One thing he did not bargain on was his thrust for competition, the thrill of winning and playing on the biggest stages. Winning a world title in his 30’s has justified playing on past his self labelled sell by date, although nobody can go on forever. He has remained a great competitor over the years, still winning titles at 36 he also reached the World Championship semi final at 38 and hit a magnificent 147 at 39. These achievements whilst modest in his overall career have made it worth while for his fans and the man himself to stick around.
In 2004 aged 34 during the Irish Masters Stephen once again flaunted with the notion of retiring, he talked about how he found it hard to get motivated for some events and wasn’t able to bring his best to the table anymore, the following day he lost to Mark King 5-4 in the first round. That notion since passed and he never muttered the word ‘retirement’ again, that is not until this years world championship.
He didn’t lose one first round ranking match all season which is a good achievement, however the ability to compete with the worlds top 8 has become a more difficult task for the games greatest ever player. This years world championship proved he doesn’t have the sustainable edge to consistently knock in the required big breaks.
During the 2nd & 3rd sessions against Mark Selby Stephen looked like a man who had simply lost his desire, the will to fight and play to the end. This is something we have not been accustomed to from Stephen, even during his heavy defeat to Ronnie in 2008 he managed to remain focused and committed to his pride up until the very end. One of his greatest strengths that has carried him through the years has finally burned out and the writing was on the wall so to speak.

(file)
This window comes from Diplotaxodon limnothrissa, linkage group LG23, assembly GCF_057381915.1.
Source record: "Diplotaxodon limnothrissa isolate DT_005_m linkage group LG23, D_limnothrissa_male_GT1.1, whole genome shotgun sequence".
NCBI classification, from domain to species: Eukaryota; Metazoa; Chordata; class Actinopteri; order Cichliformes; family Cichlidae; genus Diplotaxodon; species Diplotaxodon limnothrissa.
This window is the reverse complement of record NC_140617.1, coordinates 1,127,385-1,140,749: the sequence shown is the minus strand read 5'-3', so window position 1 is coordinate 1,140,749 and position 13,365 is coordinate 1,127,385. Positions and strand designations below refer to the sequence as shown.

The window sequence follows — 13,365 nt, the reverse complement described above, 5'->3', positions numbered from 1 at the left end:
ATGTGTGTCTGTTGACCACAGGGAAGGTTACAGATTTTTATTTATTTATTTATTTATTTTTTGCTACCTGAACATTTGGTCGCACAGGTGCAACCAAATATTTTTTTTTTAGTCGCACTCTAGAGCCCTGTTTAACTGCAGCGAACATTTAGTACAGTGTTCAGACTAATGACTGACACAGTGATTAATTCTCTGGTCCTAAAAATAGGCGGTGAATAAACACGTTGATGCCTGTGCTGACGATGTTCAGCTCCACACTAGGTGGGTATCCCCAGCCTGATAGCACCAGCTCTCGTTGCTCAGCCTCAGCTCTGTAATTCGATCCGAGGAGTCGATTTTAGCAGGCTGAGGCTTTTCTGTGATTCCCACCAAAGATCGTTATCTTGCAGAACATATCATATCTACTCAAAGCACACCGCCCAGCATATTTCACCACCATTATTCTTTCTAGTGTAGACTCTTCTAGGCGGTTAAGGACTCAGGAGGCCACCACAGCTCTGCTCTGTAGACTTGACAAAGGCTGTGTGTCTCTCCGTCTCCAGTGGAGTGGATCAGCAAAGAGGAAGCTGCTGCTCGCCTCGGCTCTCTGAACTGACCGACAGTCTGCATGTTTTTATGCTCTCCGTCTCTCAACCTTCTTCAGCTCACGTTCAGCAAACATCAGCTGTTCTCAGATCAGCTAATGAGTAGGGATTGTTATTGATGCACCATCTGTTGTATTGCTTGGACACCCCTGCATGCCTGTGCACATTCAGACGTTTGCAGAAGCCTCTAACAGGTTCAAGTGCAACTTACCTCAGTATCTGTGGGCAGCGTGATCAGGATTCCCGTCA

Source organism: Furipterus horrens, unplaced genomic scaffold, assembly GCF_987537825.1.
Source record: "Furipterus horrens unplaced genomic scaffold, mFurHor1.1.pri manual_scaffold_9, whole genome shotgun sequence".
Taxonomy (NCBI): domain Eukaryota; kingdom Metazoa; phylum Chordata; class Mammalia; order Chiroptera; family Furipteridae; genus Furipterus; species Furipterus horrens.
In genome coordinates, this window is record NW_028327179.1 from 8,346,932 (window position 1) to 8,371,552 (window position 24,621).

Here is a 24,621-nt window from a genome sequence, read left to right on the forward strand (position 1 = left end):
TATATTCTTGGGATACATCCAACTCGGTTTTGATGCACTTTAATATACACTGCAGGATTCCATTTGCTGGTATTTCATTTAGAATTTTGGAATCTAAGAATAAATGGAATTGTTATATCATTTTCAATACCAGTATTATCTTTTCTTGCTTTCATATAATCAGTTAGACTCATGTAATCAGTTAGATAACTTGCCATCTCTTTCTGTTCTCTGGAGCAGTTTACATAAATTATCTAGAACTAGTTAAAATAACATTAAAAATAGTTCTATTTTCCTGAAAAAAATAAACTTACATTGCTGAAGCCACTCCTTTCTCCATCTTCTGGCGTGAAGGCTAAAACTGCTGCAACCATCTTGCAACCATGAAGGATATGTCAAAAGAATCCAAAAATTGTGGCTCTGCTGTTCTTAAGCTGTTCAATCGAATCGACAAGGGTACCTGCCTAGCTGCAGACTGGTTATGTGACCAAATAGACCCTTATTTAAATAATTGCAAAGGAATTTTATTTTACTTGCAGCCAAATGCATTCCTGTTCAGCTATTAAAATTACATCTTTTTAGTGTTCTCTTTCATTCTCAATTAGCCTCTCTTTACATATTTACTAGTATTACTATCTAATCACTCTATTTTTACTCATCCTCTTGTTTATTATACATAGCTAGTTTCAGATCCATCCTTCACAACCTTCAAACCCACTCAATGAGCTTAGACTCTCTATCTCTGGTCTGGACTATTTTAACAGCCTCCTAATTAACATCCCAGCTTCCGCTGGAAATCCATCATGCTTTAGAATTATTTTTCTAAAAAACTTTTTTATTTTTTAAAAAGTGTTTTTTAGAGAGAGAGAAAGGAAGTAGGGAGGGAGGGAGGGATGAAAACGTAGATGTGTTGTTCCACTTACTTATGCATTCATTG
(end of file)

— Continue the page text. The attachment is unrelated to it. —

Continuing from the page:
After his first round match he admitted he would have retired had he been beaten, it came as no surprise that the subject came up again in his 2nd round post match interview. Having suggested he thought about it, he ended the interview by saying he will be back next year, a year that in my own opinion will be his last.
Having been invited to play in the PL for 20 years Stephen has failed to receive an invite from Barry Hearn for the 2010 event. There is no doubting that despite his decline he is still one of the few players that can pack out an arena, Steve Davis and Jimmy White also received wildcards far later in their career paths.
He can’t survive in the sport if he fails to attend the PTC events, but surviving is most likely the last thing on his mind. A season’s farewell is on the cards and snooker could well be about to lose one of its greatest servants. It will be both a sad and joyous day when Stephen plays his last frame, but as is life, all good things........
Edit by Sonny - nice article Casey but I had to edit the speculative sentence
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